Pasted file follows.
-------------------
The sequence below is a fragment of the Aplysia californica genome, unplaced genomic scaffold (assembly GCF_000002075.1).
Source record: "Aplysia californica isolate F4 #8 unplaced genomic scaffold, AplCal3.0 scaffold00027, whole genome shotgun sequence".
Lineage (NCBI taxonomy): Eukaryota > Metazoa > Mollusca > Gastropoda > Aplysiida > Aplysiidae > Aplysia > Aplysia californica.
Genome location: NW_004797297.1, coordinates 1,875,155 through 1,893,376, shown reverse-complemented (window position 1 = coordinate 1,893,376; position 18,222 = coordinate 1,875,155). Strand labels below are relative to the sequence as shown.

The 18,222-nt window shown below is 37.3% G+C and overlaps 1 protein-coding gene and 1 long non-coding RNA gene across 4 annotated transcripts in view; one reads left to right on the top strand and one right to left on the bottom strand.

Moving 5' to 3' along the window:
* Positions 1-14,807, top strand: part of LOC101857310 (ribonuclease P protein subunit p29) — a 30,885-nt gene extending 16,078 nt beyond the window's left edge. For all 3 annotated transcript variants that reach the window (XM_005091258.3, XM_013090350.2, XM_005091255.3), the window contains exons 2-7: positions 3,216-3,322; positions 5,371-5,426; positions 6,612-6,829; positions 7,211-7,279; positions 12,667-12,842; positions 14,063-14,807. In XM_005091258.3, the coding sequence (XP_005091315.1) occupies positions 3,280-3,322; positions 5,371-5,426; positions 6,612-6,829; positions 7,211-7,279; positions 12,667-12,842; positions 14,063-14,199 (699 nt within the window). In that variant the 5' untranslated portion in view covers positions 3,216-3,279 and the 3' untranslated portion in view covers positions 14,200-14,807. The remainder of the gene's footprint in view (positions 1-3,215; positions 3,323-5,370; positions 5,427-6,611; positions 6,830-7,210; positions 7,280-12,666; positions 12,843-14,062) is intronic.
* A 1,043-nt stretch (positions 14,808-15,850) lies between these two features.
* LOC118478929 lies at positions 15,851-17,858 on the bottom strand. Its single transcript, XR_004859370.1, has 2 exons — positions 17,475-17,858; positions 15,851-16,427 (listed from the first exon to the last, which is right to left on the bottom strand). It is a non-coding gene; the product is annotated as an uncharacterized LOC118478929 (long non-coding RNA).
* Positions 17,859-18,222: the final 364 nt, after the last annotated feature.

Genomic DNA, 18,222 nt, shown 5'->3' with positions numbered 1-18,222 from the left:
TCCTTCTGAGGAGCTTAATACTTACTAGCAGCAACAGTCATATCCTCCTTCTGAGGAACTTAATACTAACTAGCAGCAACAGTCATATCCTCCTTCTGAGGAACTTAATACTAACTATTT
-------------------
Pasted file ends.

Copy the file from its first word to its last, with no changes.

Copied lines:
The sequence below is a fragment of the Aplysia californica genome, unplaced genomic scaffold (assembly GCF_000002075.1).
Source record: "Aplysia californica isolate F4 #8 unplaced genomic scaffold, AplCal3.0 scaffold00027, whole genome shotgun sequence".
Lineage (NCBI taxonomy): Eukaryota > Metazoa > Mollusca > Gastropoda > Aplysiida > Aplysiidae > Aplysia > Aplysia californica.
Genome location: NW_004797297.1, coordinates 1,875,155 through 1,893,376, shown reverse-complemented (window position 1 = coordinate 1,893,376; position 18,222 = coordinate 1,875,155). Strand labels below are relative to the sequence as shown.

The 18,222-nt window shown below is 37.3% G+C and overlaps 1 protein-coding gene and 1 long non-coding RNA gene across 4 annotated transcripts in view; one reads left to right on the top strand and one right to left on the bottom strand.

Moving 5' to 3' along the window:
* Positions 1-14,807, top strand: part of LOC101857310 (ribonuclease P protein subunit p29) — a 30,885-nt gene extending 16,078 nt beyond the window's left edge. For all 3 annotated transcript variants that reach the window (XM_005091258.3, XM_013090350.2, XM_005091255.3), the window contains exons 2-7: positions 3,216-3,322; positions 5,371-5,426; positions 6,612-6,829; positions 7,211-7,279; positions 12,667-12,842; positions 14,063-14,807. In XM_005091258.3, the coding sequence (XP_005091315.1) occupies positions 3,280-3,322; positions 5,371-5,426; positions 6,612-6,829; positions 7,211-7,279; positions 12,667-12,842; positions 14,063-14,199 (699 nt within the window). In that variant the 5' untranslated portion in view covers positions 3,216-3,279 and the 3' untranslated portion in view covers positions 14,200-14,807. The remainder of the gene's footprint in view (positions 1-3,215; positions 3,323-5,370; positions 5,427-6,611; positions 6,830-7,210; positions 7,280-12,666; positions 12,843-14,062) is intronic.
* A 1,043-nt stretch (positions 14,808-15,850) lies between these two features.
* LOC118478929 lies at positions 15,851-17,858 on the bottom strand. Its single transcript, XR_004859370.1, has 2 exons — positions 17,475-17,858; positions 15,851-16,427 (listed from the first exon to the last, which is right to left on the bottom strand). It is a non-coding gene; the product is annotated as an uncharacterized LOC118478929 (long non-coding RNA).
* Positions 17,859-18,222: the final 364 nt, after the last annotated feature.

Genomic DNA, 18,222 nt, shown 5'->3' with positions numbered 1-18,222 from the left:
TCCTTCTGAGGAGCTTAATACTTACTAGCAGCAACAGTCATATCCTCCTTCTGAGGAACTTAATACTAACTAGCAGCAACAGTCATATCCTCCTTCTGAGGAACTTAATACTAACTATTT